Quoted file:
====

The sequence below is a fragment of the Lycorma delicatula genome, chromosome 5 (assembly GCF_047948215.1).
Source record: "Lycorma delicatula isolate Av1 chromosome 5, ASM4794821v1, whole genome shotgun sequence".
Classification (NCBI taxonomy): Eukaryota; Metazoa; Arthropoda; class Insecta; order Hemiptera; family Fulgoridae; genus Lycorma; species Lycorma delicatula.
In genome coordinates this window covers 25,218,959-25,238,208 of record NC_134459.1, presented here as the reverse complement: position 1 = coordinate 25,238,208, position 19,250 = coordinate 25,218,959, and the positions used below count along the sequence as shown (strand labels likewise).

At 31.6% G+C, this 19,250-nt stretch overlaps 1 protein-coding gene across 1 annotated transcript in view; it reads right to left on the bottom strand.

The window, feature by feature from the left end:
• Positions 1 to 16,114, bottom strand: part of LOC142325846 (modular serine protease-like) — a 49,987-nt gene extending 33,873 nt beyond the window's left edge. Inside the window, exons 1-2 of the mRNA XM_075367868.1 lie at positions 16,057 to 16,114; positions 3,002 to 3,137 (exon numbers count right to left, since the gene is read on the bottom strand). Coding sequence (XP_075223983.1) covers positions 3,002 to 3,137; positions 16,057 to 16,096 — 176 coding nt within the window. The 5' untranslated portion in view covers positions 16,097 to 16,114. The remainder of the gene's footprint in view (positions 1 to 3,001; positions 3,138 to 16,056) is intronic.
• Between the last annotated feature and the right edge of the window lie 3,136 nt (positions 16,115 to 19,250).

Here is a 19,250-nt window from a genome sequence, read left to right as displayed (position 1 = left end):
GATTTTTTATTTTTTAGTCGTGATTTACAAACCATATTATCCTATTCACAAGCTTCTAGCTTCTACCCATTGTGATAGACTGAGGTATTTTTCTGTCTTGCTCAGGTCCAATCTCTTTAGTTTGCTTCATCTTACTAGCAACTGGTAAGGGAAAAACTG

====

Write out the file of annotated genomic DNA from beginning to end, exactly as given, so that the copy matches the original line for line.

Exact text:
The sequence below is a fragment of the Lycorma delicatula genome, chromosome 5 (assembly GCF_047948215.1).
Source record: "Lycorma delicatula isolate Av1 chromosome 5, ASM4794821v1, whole genome shotgun sequence".
Classification (NCBI taxonomy): Eukaryota; Metazoa; Arthropoda; class Insecta; order Hemiptera; family Fulgoridae; genus Lycorma; species Lycorma delicatula.
In genome coordinates this window covers 25,218,959-25,238,208 of record NC_134459.1, presented here as the reverse complement: position 1 = coordinate 25,238,208, position 19,250 = coordinate 25,218,959, and the positions used below count along the sequence as shown (strand labels likewise).

At 31.6% G+C, this 19,250-nt stretch overlaps 1 protein-coding gene across 1 annotated transcript in view; it reads right to left on the bottom strand.

The window, feature by feature from the left end:
• Positions 1 to 16,114, bottom strand: part of LOC142325846 (modular serine protease-like) — a 49,987-nt gene extending 33,873 nt beyond the window's left edge. Inside the window, exons 1-2 of the mRNA XM_075367868.1 lie at positions 16,057 to 16,114; positions 3,002 to 3,137 (exon numbers count right to left, since the gene is read on the bottom strand). Coding sequence (XP_075223983.1) covers positions 3,002 to 3,137; positions 16,057 to 16,096 — 176 coding nt within the window. The 5' untranslated portion in view covers positions 16,097 to 16,114. The remainder of the gene's footprint in view (positions 1 to 3,001; positions 3,138 to 16,056) is intronic.
• Between the last annotated feature and the right edge of the window lie 3,136 nt (positions 16,115 to 19,250).

Here is a 19,250-nt window from a genome sequence, read left to right as displayed (position 1 = left end):
GATTTTTTATTTTTTAGTCGTGATTTACAAACCATATTATCCTATTCACAAGCTTCTAGCTTCTACCCATTGTGATAGACTGAGGTATTTTTCTGTCTTGCTCAGGTCCAATCTCTTTAGTTTGCTTCATCTTACTAGCAACTGGTAAGGGAAAAACTG